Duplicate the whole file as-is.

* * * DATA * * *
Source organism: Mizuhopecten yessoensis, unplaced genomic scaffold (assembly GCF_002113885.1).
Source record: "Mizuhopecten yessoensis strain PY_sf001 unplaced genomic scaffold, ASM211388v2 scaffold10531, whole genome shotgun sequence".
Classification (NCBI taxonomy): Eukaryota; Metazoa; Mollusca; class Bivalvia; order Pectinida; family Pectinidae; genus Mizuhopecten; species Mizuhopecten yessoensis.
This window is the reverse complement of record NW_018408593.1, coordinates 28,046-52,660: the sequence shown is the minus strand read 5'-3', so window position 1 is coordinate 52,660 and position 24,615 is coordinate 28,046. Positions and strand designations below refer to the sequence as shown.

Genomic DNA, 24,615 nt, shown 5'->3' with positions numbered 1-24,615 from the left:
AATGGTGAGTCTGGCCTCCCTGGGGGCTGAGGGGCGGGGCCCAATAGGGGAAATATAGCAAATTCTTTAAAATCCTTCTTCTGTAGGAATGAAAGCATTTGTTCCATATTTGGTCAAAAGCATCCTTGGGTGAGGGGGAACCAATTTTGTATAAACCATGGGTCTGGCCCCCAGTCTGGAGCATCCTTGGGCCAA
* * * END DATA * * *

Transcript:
Source organism: Mizuhopecten yessoensis, unplaced genomic scaffold (assembly GCF_002113885.1).
Source record: "Mizuhopecten yessoensis strain PY_sf001 unplaced genomic scaffold, ASM211388v2 scaffold10531, whole genome shotgun sequence".
Classification (NCBI taxonomy): Eukaryota; Metazoa; Mollusca; class Bivalvia; order Pectinida; family Pectinidae; genus Mizuhopecten; species Mizuhopecten yessoensis.
This window is the reverse complement of record NW_018408593.1, coordinates 28,046-52,660: the sequence shown is the minus strand read 5'-3', so window position 1 is coordinate 52,660 and position 24,615 is coordinate 28,046. Positions and strand designations below refer to the sequence as shown.

Genomic DNA, 24,615 nt, shown 5'->3' with positions numbered 1-24,615 from the left:
AATGGTGAGTCTGGCCTCCCTGGGGGCTGAGGGGCGGGGCCCAATAGGGGAAATATAGCAAATTCTTTAAAATCCTTCTTCTGTAGGAATGAAAGCATTTGTTCCATATTTGGTCAAAAGCATCCTTGGGTGAGGGGGAACCAATTTTGTATAAACCATGGGTCTGGCCCCCAGTCTGGAGCATCCTTGGGCCAA